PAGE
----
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    I might try it occasionally. I've been known to ride gravel roads on my mtb. :-p But I will say that I do enjoy ungroomed snow riding, which is all I have nearby (if there's any snow at all, which today, there is not - but the trails were mostly hero dirt anyway).

    Still, it's not something I'm clamoring for. I'd much rather ride on the snowshoe trails at a ski resort than ride the downhill stuff.

    I do potentially see this sort of opportunity creating a demand for big rubber downhill fatbikes, and possibly dedicated downhill fatbike runs with snow features akin to what you might find on a summertime downhill run.

  8. #8
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    This article refers to a resort here in Switzerland, and if they are making an effort to include fat bikes, (even for a fee ) I think it's fantastic. So far there are very, very few opportunities for riding on a groomed or prepared surface here. While I personally prefer exploring the lonely forest roads, more acceptance at the resorts will mean more riders, which hopefully means a community to develop some more single track and that can work together on keeping trails open and rideable during storm cycles.

    More acceptance usually means more acceptance. One resort finding a new user group to tap into, should mean a few more are also heading in that direction, and in the end more places to ride would not be a bad thing.

  9. #9
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    I'd want some groomed slopestyle stuff, jumps, banks, more a DH park for snow. Riding double track trails is okay for getting between features or for getting back up the hill, but I want a little more excitement than what they're showing on the link.

  10. #10
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    The riding at the Spirit Mountain looks fun. The one in Switzerland not so much. I can't really picture many ski runs that would be any where near as much fun on a bike as a pair of skis. Now that I've typed that, I think that a bump run could actually be a lot of fun on a bike. But you would have to let the skiers on the run on some days to make the bumps. I'm not sure what affects bikes would have on a bump run as far as knocking the bumps down, or if they would tend to build once they were already there. You definitely couldn't make nice moguls with bikes.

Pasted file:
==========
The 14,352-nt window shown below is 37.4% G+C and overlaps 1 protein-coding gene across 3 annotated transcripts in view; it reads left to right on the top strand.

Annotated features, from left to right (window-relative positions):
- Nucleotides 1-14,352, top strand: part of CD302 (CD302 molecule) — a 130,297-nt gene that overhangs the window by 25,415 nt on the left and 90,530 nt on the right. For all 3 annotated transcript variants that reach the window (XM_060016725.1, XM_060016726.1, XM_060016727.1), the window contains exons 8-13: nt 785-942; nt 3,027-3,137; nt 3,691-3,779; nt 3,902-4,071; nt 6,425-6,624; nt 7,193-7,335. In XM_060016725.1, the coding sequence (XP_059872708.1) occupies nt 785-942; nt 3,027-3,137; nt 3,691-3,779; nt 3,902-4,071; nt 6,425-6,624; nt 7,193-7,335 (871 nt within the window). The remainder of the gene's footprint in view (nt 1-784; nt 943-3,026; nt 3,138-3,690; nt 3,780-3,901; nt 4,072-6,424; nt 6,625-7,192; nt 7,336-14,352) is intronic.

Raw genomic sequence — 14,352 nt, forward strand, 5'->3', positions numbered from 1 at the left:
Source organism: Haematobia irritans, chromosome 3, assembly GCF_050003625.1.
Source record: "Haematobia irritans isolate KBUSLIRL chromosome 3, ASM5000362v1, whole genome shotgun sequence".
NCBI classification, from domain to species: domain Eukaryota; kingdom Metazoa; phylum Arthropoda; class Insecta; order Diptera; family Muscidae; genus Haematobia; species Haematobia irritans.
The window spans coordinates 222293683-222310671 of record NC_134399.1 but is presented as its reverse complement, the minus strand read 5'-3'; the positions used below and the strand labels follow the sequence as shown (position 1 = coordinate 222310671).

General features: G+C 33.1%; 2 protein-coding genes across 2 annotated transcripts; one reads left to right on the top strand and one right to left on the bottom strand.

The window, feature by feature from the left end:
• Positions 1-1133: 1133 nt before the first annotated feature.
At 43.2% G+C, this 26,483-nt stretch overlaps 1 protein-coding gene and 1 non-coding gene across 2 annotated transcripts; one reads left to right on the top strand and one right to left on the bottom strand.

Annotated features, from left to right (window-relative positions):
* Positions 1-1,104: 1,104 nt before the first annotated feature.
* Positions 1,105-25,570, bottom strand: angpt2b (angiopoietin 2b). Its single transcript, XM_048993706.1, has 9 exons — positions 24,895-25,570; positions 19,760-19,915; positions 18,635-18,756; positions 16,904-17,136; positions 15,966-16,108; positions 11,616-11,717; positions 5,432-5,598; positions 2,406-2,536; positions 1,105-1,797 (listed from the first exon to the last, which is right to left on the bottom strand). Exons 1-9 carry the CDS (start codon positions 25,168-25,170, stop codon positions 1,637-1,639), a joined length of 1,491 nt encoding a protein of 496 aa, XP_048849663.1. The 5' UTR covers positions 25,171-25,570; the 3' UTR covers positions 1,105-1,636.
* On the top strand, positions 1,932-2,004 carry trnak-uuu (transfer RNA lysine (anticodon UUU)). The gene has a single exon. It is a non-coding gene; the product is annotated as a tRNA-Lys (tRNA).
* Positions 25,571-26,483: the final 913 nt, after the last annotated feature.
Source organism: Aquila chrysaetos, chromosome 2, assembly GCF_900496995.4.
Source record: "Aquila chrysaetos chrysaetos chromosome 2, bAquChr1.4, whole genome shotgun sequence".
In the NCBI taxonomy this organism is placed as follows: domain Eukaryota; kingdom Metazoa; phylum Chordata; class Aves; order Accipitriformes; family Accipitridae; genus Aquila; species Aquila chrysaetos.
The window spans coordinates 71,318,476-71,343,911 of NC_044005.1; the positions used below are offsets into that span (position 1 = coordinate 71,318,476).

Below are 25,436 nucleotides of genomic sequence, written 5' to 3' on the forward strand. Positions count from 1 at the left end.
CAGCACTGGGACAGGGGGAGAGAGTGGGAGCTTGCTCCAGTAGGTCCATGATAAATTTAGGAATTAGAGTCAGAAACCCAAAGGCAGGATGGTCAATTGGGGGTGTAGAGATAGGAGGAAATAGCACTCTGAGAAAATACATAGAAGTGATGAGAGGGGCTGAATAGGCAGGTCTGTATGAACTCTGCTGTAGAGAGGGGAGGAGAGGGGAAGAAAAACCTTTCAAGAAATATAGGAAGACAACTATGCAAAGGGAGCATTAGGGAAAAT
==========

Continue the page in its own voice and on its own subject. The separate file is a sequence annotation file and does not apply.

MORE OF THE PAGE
I just saw Nurse Ben's reply, and I think that is the way to go. There really isn't anything any better for building features with than snow.

    My nine year old son and I rode the lifts at Mammoth last summer and he really stepped up his descending skills by the end of the day. I think Mammoth's flatter bike trails would work well as fat bike trails in the winter.

  11. #11
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    I think ANYTHING that gets lardasses off the couch and ceases their incessant whining about how "crappy, brutal, miserable, harsh etc" the winter weather is, the better.

    One more person buys a house where it snows, and then b*tches endlessly about how much winter sucks, I'm gonna smack 'em.
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  12. #12
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    Quote Originally Posted by MendonCycleSmith View Post
    I think ANYTHING that gets lardasses off the couch and ceases their incessant whining about how "crappy, brutal, miserable, harsh etc" the winter weather is, the better.

    One more person buys a house where it snows, and then b*tches endlessly about how much winter sucks, I'm gonna smack 'em.
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    Disclaimer: I run Regular Cycles (as of 2016). As a profiteer of the bicycle industry, I am not to be taken very seriously.

  13. #13
    Jammin' Econo
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    Haha....let them stay home and get fat, where I can't hear their *****ing. They'll all be zombie snacks, anyway.

    Back on track, alias makes a good point about considering the context. If it is a place that has seen very little support of fat bikes so far, then this could be a good thing in the big picture. I think sometimes we forget how good we have it in the States, particularly in regard to access to public lands.
    "The only way we can truly control the outcome of a ride is not going on it, which is a choice I'm unwilling to make." -K.B.

  14. #14
    All Lefty's, all the time Moderator
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    Quote Originally Posted by Drew Diller View Post
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    Hahahaha!!!
    This is a Pugs not some carbon wannabee pretzel wagon!!

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  15. #15